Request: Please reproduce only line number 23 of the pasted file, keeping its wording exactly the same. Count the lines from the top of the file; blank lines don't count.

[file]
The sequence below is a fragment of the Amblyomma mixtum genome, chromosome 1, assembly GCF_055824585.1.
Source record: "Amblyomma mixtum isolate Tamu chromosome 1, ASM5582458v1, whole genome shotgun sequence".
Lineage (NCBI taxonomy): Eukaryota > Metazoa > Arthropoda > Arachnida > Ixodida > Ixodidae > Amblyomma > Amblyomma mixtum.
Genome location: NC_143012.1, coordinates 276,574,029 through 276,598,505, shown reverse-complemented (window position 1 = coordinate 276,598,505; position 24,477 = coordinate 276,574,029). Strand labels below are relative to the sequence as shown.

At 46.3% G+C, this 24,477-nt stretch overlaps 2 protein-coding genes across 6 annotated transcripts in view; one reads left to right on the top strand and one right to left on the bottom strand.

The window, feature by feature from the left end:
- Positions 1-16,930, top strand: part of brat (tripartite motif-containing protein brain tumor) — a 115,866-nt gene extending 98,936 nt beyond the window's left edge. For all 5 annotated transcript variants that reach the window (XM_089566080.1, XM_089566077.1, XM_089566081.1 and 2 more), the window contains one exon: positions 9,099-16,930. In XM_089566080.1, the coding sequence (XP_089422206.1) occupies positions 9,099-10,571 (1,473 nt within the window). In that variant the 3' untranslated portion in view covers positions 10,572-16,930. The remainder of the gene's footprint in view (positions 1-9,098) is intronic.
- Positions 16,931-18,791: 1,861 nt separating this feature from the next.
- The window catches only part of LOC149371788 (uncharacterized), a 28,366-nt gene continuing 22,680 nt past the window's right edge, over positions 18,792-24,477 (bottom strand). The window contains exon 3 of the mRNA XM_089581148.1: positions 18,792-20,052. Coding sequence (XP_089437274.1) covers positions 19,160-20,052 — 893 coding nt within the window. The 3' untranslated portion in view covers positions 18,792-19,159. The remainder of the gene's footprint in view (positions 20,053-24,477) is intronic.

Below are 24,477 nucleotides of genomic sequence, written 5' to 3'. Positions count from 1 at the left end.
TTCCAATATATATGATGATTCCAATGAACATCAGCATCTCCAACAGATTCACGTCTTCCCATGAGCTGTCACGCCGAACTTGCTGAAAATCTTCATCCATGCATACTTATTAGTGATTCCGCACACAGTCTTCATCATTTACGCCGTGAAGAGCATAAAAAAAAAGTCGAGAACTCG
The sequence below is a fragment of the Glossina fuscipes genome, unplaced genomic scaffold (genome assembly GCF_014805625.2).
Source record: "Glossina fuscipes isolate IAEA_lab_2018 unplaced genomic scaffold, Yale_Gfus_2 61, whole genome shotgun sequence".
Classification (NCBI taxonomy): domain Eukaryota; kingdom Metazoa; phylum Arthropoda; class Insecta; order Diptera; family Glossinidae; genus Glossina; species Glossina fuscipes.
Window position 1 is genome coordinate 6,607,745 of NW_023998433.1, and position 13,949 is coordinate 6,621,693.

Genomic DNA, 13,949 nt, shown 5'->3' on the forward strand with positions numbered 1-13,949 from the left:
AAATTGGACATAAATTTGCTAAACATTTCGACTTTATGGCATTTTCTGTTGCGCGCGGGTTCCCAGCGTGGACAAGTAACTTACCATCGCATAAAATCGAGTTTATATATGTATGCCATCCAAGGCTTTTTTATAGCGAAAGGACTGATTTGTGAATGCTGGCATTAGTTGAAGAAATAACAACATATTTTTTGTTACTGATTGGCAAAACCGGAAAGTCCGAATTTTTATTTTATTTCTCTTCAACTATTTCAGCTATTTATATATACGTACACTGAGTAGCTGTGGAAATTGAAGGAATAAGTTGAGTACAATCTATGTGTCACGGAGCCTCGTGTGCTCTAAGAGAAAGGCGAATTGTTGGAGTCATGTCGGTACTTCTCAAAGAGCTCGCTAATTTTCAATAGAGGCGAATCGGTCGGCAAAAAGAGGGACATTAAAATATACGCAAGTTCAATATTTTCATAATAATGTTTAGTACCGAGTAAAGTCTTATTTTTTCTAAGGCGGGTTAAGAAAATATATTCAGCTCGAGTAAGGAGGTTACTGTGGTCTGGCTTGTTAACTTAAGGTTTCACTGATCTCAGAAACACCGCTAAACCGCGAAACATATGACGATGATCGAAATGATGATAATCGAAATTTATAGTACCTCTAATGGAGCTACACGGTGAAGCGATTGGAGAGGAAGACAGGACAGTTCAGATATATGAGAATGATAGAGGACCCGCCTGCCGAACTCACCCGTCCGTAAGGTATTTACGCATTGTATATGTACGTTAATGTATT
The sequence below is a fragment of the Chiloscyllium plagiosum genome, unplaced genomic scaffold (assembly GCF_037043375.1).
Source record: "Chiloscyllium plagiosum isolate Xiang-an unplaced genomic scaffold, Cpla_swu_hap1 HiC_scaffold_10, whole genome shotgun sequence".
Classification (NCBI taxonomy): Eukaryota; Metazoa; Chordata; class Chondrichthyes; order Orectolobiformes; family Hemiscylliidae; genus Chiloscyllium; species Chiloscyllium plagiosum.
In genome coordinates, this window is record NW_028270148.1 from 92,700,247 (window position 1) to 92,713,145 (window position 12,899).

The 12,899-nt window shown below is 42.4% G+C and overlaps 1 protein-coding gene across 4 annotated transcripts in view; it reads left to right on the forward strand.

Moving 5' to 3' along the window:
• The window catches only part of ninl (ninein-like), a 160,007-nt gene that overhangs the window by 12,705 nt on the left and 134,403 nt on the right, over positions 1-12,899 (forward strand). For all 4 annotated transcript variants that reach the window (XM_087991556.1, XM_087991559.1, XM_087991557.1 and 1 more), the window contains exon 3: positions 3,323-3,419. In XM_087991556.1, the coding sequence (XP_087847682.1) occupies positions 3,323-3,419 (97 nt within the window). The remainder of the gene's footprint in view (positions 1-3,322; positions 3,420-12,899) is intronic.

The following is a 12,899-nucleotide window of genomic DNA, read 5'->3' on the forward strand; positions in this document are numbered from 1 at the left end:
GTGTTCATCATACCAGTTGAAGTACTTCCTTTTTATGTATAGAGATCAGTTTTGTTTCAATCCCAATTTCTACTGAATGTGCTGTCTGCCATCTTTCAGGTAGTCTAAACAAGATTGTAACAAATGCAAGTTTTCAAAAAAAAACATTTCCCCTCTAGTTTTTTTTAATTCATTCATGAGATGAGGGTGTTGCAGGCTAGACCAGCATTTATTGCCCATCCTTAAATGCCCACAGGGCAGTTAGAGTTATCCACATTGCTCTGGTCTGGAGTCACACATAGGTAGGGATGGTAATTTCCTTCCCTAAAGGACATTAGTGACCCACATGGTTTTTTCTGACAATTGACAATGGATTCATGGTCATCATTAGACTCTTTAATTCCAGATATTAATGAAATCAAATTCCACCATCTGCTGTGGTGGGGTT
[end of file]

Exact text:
Moving 5' to 3' along the window: